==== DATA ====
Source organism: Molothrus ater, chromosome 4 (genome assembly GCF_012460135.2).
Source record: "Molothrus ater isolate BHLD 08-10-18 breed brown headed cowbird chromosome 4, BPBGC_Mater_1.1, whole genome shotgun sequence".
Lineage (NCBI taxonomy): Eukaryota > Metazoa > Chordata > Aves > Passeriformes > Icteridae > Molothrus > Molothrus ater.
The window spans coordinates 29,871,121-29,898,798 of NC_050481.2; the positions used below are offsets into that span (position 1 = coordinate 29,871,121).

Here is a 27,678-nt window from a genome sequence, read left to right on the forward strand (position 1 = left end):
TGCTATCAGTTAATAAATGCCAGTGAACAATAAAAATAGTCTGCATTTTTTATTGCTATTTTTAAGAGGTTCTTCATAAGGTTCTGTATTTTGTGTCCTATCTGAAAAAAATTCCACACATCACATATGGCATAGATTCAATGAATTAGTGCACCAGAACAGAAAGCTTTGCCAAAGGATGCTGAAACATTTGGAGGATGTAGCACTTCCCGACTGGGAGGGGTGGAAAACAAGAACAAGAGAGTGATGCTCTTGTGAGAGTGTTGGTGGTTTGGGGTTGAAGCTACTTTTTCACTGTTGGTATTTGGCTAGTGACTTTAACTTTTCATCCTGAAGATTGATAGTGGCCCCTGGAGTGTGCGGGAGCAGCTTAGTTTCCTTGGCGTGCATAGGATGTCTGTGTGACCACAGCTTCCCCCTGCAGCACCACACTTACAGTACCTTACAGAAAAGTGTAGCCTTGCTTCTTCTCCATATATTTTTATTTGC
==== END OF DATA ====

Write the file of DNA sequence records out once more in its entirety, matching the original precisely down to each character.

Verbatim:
Source organism: Molothrus ater, chromosome 4 (genome assembly GCF_012460135.2).
Source record: "Molothrus ater isolate BHLD 08-10-18 breed brown headed cowbird chromosome 4, BPBGC_Mater_1.1, whole genome shotgun sequence".
Lineage (NCBI taxonomy): Eukaryota > Metazoa > Chordata > Aves > Passeriformes > Icteridae > Molothrus > Molothrus ater.
The window spans coordinates 29,871,121-29,898,798 of NC_050481.2; the positions used below are offsets into that span (position 1 = coordinate 29,871,121).

Here is a 27,678-nt window from a genome sequence, read left to right on the forward strand (position 1 = left end):
TGCTATCAGTTAATAAATGCCAGTGAACAATAAAAATAGTCTGCATTTTTTATTGCTATTTTTAAGAGGTTCTTCATAAGGTTCTGTATTTTGTGTCCTATCTGAAAAAAATTCCACACATCACATATGGCATAGATTCAATGAATTAGTGCACCAGAACAGAAAGCTTTGCCAAAGGATGCTGAAACATTTGGAGGATGTAGCACTTCCCGACTGGGAGGGGTGGAAAACAAGAACAAGAGAGTGATGCTCTTGTGAGAGTGTTGGTGGTTTGGGGTTGAAGCTACTTTTTCACTGTTGGTATTTGGCTAGTGACTTTAACTTTTCATCCTGAAGATTGATAGTGGCCCCTGGAGTGTGCGGGAGCAGCTTAGTTTCCTTGGCGTGCATAGGATGTCTGTGTGACCACAGCTTCCCCCTGCAGCACCACACTTACAGTACCTTACAGAAAAGTGTAGCCTTGCTTCTTCTCCATATATTTTTATTTGC